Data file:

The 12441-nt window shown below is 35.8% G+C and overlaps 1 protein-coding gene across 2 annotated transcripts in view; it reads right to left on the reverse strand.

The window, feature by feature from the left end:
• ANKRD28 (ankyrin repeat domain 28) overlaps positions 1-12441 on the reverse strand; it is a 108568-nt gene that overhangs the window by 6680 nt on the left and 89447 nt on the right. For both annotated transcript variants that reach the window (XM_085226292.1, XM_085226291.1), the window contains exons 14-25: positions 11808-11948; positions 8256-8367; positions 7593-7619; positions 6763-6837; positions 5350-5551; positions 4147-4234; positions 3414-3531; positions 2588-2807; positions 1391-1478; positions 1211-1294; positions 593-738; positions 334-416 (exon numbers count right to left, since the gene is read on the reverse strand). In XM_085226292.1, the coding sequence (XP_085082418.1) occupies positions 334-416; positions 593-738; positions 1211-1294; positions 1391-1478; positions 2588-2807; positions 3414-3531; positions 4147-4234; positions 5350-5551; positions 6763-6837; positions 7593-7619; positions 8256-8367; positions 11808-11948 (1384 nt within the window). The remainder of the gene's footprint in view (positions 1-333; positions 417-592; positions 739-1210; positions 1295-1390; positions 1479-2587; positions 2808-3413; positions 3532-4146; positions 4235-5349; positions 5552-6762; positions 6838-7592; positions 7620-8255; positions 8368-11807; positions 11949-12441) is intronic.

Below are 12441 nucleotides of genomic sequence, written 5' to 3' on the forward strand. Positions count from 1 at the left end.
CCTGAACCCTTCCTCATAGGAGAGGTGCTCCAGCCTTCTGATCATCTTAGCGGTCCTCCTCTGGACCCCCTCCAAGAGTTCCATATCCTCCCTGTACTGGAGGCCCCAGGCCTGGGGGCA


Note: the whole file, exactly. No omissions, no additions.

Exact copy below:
The 12441-nt window shown below is 35.8% G+C and overlaps 1 protein-coding gene across 2 annotated transcripts in view; it reads right to left on the reverse strand.

The window, feature by feature from the left end:
• ANKRD28 (ankyrin repeat domain 28) overlaps positions 1-12441 on the reverse strand; it is a 108568-nt gene that overhangs the window by 6680 nt on the left and 89447 nt on the right. For both annotated transcript variants that reach the window (XM_085226292.1, XM_085226291.1), the window contains exons 14-25: positions 11808-11948; positions 8256-8367; positions 7593-7619; positions 6763-6837; positions 5350-5551; positions 4147-4234; positions 3414-3531; positions 2588-2807; positions 1391-1478; positions 1211-1294; positions 593-738; positions 334-416 (exon numbers count right to left, since the gene is read on the reverse strand). In XM_085226292.1, the coding sequence (XP_085082418.1) occupies positions 334-416; positions 593-738; positions 1211-1294; positions 1391-1478; positions 2588-2807; positions 3414-3531; positions 4147-4234; positions 5350-5551; positions 6763-6837; positions 7593-7619; positions 8256-8367; positions 11808-11948 (1384 nt within the window). The remainder of the gene's footprint in view (positions 1-333; positions 417-592; positions 739-1210; positions 1295-1390; positions 1479-2587; positions 2808-3413; positions 3532-4146; positions 4235-5349; positions 5552-6762; positions 6838-7592; positions 7620-8255; positions 8368-11807; positions 11949-12441) is intronic.

Below are 12441 nucleotides of genomic sequence, written 5' to 3' on the forward strand. Positions count from 1 at the left end.
CCTGAACCCTTCCTCATAGGAGAGGTGCTCCAGCCTTCTGATCATCTTAGCGGTCCTCCTCTGGACCCCCTCCAAGAGTTCCATATCCTCCCTGTACTGGAGGCCCCAGGCCTGGGGGCA